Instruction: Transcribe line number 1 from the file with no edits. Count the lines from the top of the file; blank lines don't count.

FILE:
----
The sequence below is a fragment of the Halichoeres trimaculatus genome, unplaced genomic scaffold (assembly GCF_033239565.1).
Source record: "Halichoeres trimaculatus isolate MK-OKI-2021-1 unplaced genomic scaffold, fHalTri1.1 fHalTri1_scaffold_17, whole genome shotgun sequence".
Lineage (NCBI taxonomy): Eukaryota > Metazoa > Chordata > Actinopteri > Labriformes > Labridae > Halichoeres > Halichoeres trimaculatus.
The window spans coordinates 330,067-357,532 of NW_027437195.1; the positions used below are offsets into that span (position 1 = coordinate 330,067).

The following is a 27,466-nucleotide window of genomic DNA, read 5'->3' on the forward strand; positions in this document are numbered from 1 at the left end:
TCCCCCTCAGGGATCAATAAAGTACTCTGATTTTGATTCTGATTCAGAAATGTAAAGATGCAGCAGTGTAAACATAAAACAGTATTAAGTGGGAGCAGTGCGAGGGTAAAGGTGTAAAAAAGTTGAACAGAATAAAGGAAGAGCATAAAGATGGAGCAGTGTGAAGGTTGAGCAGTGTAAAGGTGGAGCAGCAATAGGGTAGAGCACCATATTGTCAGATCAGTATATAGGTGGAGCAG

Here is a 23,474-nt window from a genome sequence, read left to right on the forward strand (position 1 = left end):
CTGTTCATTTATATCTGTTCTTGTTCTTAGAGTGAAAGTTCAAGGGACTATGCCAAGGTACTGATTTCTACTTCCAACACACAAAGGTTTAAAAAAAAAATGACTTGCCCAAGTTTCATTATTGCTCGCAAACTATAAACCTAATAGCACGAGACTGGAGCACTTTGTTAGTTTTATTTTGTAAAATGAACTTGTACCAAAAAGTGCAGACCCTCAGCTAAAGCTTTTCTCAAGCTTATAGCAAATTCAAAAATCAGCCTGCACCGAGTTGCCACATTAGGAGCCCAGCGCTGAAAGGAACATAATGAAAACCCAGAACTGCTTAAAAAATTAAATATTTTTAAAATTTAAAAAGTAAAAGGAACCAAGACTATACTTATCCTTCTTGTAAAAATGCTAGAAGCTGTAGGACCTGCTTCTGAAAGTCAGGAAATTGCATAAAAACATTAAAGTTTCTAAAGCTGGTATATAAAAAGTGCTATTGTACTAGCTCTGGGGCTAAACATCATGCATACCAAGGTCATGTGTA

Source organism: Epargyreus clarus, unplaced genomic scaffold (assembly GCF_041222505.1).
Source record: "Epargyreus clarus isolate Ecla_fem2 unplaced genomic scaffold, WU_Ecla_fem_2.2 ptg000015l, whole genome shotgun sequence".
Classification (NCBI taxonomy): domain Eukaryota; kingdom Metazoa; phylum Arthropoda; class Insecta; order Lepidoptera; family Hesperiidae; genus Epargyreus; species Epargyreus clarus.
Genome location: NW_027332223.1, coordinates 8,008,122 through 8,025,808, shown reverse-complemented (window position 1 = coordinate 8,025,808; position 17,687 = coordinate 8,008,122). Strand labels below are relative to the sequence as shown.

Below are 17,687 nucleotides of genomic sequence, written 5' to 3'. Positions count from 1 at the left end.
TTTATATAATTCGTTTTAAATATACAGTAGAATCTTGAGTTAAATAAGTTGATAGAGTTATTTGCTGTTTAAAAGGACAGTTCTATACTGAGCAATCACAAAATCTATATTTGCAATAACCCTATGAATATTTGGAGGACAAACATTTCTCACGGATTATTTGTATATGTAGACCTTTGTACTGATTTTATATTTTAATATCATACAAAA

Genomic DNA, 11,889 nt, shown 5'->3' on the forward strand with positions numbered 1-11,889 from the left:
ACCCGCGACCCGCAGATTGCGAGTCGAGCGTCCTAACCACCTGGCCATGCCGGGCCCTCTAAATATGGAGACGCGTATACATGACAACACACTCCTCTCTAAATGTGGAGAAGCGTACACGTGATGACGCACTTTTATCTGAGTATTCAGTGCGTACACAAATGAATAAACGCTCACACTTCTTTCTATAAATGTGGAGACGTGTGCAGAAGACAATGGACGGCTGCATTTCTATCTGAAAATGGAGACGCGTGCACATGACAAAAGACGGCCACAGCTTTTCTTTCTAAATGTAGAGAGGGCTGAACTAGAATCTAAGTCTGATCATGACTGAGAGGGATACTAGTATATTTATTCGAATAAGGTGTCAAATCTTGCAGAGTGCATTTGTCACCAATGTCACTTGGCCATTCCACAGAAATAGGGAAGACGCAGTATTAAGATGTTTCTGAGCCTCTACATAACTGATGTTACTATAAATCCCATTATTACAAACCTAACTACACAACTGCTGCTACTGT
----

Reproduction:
The sequence below is a fragment of the Halichoeres trimaculatus genome, unplaced genomic scaffold (assembly GCF_033239565.1).